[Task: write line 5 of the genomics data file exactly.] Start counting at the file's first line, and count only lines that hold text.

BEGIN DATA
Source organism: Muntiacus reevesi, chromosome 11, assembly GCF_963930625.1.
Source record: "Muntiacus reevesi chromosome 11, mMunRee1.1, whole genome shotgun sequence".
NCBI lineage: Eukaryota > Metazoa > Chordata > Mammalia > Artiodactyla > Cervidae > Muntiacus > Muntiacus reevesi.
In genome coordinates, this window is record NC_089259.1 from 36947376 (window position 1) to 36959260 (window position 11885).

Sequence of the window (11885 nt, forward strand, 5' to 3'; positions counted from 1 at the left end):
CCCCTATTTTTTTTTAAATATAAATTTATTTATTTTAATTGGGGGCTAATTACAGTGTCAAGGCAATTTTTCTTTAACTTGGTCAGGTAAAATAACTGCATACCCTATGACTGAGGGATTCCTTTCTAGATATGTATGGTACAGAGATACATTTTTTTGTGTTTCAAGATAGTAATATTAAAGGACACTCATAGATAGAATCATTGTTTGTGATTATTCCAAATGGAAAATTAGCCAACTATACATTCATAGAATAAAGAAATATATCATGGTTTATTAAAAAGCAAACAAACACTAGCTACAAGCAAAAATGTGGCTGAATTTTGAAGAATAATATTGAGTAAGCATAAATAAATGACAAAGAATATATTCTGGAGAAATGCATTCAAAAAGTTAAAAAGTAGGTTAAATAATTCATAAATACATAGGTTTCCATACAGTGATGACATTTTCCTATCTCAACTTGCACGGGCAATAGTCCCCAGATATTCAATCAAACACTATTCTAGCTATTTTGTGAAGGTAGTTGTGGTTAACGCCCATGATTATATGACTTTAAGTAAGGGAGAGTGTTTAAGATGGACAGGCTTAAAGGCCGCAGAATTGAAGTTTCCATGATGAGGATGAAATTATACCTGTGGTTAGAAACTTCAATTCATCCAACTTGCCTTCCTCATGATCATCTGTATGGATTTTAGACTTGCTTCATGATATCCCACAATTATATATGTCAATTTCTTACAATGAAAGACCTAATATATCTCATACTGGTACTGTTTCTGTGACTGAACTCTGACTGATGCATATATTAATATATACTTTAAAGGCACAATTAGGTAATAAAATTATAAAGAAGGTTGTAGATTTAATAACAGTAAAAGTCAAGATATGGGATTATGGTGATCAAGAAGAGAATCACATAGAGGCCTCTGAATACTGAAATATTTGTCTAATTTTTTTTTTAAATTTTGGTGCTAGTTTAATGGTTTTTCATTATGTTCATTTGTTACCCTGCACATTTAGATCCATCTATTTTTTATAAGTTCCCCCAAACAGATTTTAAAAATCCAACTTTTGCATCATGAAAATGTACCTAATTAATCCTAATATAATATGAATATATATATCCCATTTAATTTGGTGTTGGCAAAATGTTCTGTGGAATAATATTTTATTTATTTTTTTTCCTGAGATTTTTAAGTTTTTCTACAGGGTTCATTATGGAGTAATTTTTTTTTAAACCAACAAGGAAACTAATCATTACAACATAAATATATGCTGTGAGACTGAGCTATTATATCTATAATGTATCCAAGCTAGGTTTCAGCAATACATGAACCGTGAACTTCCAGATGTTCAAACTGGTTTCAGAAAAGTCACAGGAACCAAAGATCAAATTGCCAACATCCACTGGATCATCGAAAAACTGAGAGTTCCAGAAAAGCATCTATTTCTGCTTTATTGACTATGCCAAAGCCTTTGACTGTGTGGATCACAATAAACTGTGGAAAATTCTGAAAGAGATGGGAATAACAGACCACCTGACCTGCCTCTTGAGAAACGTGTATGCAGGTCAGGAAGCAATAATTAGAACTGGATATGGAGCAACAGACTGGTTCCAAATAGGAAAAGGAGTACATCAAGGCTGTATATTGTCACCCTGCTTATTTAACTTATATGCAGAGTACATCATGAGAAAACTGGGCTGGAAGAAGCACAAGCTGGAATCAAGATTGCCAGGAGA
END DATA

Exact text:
Sequence of the window (11885 nt, forward strand, 5' to 3'; positions counted from 1 at the left end):